Who hid the stairs?

August 26, 2015

I’ve never understood why so many people default to taking the lift. I’ve worked with dozens of people who pay good money to go to the gym, and then take the lift when they get to the office. There’s some free exercise right there waiting for them, but for some reason they would rather stand around waiting for a metal box where they can stand around making awkward small talk and bad jokes about the maximum number of people who fit in the lift. And don’t get me started on people who take the lift for one floor

Perhaps architects are partly to blame - in a lot of buildings, the stairs are hidden away in an unloved part of the building, undecorated and without windows, only there for use in emergency. Hotels tend to be particularly bad for this. Especially when the lifts are busy with people going up and down to breakfast, I’d much rather take the stairs, but they’re almost always hidden behind doors with forbidding signs on, warning about triggering alarms. Besides, half the time they don’t even get you to the lobby, instead forcing you down and down to the emergency exits.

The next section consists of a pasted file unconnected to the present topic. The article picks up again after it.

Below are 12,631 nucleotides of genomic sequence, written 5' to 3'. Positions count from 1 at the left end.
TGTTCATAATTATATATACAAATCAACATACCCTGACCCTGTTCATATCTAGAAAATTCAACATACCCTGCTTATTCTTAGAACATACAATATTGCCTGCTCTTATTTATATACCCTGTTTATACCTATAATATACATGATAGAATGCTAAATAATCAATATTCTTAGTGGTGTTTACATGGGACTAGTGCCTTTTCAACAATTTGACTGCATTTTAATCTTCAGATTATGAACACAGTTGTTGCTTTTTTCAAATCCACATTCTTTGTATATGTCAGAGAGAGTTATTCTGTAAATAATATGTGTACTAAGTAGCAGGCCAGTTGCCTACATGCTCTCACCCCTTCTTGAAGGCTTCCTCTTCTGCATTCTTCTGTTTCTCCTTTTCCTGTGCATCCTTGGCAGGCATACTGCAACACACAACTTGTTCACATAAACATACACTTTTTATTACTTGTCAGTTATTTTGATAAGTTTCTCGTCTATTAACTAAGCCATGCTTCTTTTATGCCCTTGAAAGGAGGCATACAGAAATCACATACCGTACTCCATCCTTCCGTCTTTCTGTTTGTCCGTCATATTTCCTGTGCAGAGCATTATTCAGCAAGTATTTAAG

Maybe stairs are class signifiers, as in Upstairs Downstairs and Downton Abbey, reserved for menial workers, and high-status folk like hotel guests should stay away from them. In the same way that having a tan was once looked down on as a sign of being a low-status outdoor worker, perhaps there’s some sense that escalators and elevators are signs of our technological progress, and taking the stairs is a failure to be modern.

Maybe it’s just about the kind of architects who design office buildings and corporate hotels, churning out cookie-cutter designs. Plenty of buildings have grand staircases, but perhaps they’re something from a bygone age, but hopefully stairs are making a comeback.